Recently students of the Master programme Organic Agriculture (MOA) of Wageningen University launched the first edition of the MOAgazine entitled ‘Organic Times’. The magazine (Organic times online) is written and edited by MOA students and provides some insights into the programme, study and student activities and a variety of issues linked to MOA, including book reviews and organic recipes. As chair of the MOA study programme committee I have enjoyed reading the Organic Times and am proud of the time and energy the students invested in developing this magazine. It reflects the enthusiasm and commitment of this great and dedicated group of international students as well as the interdisciplinary character of the MOA programme.

Reminder – Vacancy Assistant Professor in Food Sociology (tenure track)

At the Rural Sociology Group we have a job opening for an Assistant Professor (tenure track position) in Food Sociology. As assistant professor you will undertake independent research and participate in international research projects focusing on the dynamics of food provisioning practices and processes and on the relations between food provisioning and sustainable rural and urban development. You will also teach and coordinate Bachelor and Master courses for the Bachelor and Master program International Development Studies (specialization Sociology of Development), the Master program Food Technology (specialization Gastronomy), and the Master program Organic Agriculture and supervise Master thesis research for these programs. Other aspects of the job include project acquisition, training and supervision of PhD students and participation in various research and/or education committees. About 45% of your time will be spent on education, 45% on research and the remaining 10% on a variety of activities within and outside the university.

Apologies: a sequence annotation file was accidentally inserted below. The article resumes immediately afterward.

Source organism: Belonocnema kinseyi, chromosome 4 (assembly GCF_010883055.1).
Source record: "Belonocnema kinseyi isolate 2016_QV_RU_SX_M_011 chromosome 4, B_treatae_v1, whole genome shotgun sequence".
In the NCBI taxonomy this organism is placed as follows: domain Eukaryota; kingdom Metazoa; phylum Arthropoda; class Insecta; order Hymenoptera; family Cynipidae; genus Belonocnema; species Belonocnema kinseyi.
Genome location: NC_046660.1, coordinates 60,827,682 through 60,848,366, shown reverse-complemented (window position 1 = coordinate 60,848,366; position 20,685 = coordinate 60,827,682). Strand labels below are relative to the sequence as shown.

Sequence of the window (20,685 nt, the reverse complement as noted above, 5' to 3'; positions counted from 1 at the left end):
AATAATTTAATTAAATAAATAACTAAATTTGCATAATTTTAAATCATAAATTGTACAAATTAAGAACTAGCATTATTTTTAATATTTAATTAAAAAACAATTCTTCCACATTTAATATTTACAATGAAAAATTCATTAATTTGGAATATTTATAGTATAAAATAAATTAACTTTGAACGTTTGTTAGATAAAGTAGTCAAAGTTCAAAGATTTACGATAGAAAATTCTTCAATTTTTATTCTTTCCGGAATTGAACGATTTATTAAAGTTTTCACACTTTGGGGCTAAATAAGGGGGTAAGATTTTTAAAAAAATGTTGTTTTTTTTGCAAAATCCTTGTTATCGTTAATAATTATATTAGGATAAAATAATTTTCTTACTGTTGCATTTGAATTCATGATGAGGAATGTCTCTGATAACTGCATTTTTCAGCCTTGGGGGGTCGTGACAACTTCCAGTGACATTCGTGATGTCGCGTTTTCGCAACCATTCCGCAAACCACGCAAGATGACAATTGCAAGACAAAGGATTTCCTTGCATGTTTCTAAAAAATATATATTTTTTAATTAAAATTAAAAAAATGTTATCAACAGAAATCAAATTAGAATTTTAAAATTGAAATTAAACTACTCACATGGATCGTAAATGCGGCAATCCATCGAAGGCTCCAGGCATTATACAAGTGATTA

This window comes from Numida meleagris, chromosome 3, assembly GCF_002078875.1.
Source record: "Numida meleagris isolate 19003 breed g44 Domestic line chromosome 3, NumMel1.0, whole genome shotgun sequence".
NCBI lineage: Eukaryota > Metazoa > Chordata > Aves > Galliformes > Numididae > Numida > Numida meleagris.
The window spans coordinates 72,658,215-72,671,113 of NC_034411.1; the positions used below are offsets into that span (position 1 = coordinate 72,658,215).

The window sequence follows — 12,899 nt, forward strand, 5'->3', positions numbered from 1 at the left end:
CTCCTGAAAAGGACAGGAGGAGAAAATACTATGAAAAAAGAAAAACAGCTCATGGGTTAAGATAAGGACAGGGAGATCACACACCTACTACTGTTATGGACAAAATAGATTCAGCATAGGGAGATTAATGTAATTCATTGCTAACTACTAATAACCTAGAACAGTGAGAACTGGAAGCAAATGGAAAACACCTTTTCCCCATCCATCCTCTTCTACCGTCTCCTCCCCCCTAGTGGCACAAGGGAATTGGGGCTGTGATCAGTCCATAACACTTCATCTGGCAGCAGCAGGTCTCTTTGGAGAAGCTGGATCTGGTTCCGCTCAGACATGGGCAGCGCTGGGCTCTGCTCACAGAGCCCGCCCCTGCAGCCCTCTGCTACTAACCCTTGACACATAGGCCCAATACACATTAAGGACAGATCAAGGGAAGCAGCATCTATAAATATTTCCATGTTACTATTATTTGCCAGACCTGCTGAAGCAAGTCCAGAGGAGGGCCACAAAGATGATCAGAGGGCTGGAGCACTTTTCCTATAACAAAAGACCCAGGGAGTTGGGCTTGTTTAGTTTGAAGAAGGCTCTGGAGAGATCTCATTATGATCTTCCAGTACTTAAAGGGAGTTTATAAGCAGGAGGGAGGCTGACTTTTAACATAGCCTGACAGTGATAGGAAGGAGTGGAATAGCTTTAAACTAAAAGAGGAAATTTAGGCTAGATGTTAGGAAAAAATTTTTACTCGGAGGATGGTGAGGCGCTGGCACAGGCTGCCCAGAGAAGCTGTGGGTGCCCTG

For more information about the position (and the Rural Sociology Group) go to the vacancy page of Wageningen University or contact Prof.dr. Han Wiskerke (han.wiskerke@wur.nl). Candidates can apply for this position onlineThe deadline for application is Thursday 14 September 2017.

Sustaining Dairy – PhD thesis by Georgina Villarreal Herrera

On Monday 26 June 2017 at 13.30 hrs Georgina Villarreal Herrera will defend her PhD thesis entitled ‘Sustaining Dairy’ in the Auditorium of Wageningen University. The ceremony will be live streamed by WURTV but can be viewed later as well.

The full thesis will be available online after the defence ceremony.

 

 

 

Summary of the PhD thesis

Dairy in Europe has undergone many changes in the last few years—the abolition of milk production quotas being a fundamental one. This study explores these changes in relation to the sustained social and environmental viability of the sector and how dairy processors’ sustainability programs are a part of that.

This study traces the evolution of the dairy sectors in the Netherlands, Ireland and the United Kingdom since the post-war era, outlining the dominant logic that has guided their development. The analysis shows that the post-war logic based on the increase of scale and intensification of dairying has continued to shape the development of the sector through today. While the visible impacts of intensive dairy have led to adaptations to the dominant rules and practices, these changes have not been fundamental in nature. The analysis of dairy processors and their sustainability programs revealed that these programs can be an additional tool for compliance to legal standards and the alleviation of pressing societal concerns. However, processors address social and environmentally relevant dairy-related challenges when an effective link to profit can be established. These programs have been unable to ensure that the dairy sector operates within established environmental limits and societal expectations, while providing a stable livelihood for farmers.